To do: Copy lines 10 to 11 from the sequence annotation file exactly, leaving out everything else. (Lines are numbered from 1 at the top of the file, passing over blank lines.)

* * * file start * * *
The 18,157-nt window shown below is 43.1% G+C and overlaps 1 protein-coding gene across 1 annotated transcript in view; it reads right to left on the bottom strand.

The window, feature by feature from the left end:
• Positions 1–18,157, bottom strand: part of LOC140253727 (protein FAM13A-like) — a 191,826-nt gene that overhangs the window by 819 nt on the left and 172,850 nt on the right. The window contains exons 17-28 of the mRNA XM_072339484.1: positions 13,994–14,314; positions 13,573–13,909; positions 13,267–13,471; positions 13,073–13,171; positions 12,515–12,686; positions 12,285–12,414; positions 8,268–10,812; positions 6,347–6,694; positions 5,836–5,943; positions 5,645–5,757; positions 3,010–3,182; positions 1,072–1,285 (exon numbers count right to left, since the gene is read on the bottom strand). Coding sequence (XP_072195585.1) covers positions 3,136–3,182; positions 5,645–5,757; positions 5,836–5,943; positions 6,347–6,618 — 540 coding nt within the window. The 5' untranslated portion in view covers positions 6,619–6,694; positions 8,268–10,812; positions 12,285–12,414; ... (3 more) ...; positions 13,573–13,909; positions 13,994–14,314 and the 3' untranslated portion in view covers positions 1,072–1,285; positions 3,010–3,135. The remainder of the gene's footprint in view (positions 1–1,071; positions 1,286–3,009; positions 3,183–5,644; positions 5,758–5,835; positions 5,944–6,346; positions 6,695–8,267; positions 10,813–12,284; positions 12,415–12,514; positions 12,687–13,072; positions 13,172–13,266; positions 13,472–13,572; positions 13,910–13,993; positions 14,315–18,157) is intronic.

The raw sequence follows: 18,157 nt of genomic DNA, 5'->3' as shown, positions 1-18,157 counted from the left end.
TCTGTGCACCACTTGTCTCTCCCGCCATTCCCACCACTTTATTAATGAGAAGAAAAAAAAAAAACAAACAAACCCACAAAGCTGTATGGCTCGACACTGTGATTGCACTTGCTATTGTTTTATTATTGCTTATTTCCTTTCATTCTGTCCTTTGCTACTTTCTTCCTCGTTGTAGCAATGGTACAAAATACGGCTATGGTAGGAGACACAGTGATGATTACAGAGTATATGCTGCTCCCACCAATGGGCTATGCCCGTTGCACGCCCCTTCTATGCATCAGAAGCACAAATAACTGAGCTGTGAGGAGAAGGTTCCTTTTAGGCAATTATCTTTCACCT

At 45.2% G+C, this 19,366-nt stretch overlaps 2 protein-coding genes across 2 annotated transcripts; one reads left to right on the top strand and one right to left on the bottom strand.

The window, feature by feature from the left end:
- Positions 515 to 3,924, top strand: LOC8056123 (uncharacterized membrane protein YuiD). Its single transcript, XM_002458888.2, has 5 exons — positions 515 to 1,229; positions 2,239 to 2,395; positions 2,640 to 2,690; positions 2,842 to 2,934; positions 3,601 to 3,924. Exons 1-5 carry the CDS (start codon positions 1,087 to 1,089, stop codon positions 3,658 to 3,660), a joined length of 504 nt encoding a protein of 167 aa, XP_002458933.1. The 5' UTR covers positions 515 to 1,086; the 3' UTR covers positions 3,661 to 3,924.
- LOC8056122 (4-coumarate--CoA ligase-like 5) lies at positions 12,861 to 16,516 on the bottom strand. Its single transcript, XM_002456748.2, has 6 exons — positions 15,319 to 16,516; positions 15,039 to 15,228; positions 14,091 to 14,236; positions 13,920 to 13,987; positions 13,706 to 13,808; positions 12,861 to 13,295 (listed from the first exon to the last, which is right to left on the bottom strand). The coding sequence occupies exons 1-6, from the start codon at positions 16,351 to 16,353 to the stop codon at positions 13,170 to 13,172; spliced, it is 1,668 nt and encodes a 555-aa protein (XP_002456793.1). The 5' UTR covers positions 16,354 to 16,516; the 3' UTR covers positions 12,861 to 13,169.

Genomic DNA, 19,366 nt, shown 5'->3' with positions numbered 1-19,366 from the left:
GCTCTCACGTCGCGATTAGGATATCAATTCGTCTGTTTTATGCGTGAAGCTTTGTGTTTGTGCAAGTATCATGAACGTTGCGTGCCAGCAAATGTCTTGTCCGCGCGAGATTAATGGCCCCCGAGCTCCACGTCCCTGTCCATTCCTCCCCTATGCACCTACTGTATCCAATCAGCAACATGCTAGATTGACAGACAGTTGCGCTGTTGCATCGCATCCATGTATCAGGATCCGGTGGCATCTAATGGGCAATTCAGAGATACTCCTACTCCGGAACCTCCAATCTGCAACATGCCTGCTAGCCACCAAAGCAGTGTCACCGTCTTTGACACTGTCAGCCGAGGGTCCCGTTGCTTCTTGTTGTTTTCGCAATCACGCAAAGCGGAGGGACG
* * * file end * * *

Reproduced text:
Genomic DNA, 19,366 nt, shown 5'->3' with positions numbered 1-19,366 from the left:
GCTCTCACGTCGCGATTAGGATATCAATTCGTCTGTTTTATGCGTGAAGCTTTGTGTTTGTGCAAGTATCATGAACGTTGCGTGCCAGCAAATGTCTTGTCCGCGCGAGATTAATGGCCCCCGAGCTCCACGTCCCTGTCCATTCCTCCCCTATGCACCTACTGTATCCAATCAGCAACATGCTAGATTGACAGACAGTTGCGCTGTTGCATCGCATCCATGTATCAGGATCCGGTGGCATCTAATGGGCAATTCAGAGATACTCCTACTCCGGAACCTCCAATCTGCAACATGCCTGCTAGCCACCAAAGCAGTGTCACCGTCTTTGACACTGTCAGCCGAGGGTCCCGTTGCTTCTTGTTGTTTTCGCAATCACGCAAAGCGGAGGGACG